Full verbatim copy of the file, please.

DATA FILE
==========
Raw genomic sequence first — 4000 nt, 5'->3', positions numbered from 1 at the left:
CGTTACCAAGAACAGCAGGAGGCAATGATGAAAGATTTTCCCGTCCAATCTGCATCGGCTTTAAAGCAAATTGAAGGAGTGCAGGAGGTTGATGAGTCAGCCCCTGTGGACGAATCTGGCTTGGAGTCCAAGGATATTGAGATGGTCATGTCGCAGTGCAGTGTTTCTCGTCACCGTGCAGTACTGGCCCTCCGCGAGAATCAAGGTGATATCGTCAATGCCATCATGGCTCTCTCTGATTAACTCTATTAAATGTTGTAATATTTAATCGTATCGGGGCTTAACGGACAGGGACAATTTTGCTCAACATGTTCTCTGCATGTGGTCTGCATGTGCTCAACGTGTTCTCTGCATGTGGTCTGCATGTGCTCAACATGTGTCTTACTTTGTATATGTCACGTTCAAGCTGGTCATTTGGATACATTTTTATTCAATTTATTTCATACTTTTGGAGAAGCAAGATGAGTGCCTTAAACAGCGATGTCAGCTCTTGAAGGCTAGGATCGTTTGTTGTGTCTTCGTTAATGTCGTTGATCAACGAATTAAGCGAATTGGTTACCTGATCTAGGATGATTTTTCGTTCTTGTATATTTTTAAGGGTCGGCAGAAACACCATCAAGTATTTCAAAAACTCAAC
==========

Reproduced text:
Raw genomic sequence first — 4000 nt, 5'->3', positions numbered from 1 at the left:
CGTTACCAAGAACAGCAGGAGGCAATGATGAAAGATTTTCCCGTCCAATCTGCATCGGCTTTAAAGCAAATTGAAGGAGTGCAGGAGGTTGATGAGTCAGCCCCTGTGGACGAATCTGGCTTGGAGTCCAAGGATATTGAGATGGTCATGTCGCAGTGCAGTGTTTCTCGTCACCGTGCAGTACTGGCCCTCCGCGAGAATCAAGGTGATATCGTCAATGCCATCATGGCTCTCTCTGATTAACTCTATTAAATGTTGTAATATTTAATCGTATCGGGGCTTAACGGACAGGGACAATTTTGCTCAACATGTTCTCTGCATGTGGTCTGCATGTGCTCAACGTGTTCTCTGCATGTGGTCTGCATGTGCTCAACATGTGTCTTACTTTGTATATGTCACGTTCAAGCTGGTCATTTGGATACATTTTTATTCAATTTATTTCATACTTTTGGAGAAGCAAGATGAGTGCCTTAAACAGCGATGTCAGCTCTTGAAGGCTAGGATCGTTTGTTGTGTCTTCGTTAATGTCGTTGATCAACGAATTAAGCGAATTGGTTACCTGATCTAGGATGATTTTTCGTTCTTGTATATTTTTAAGGGTCGGCAGAAACACCATCAAGTATTTCAAAAACTCAAC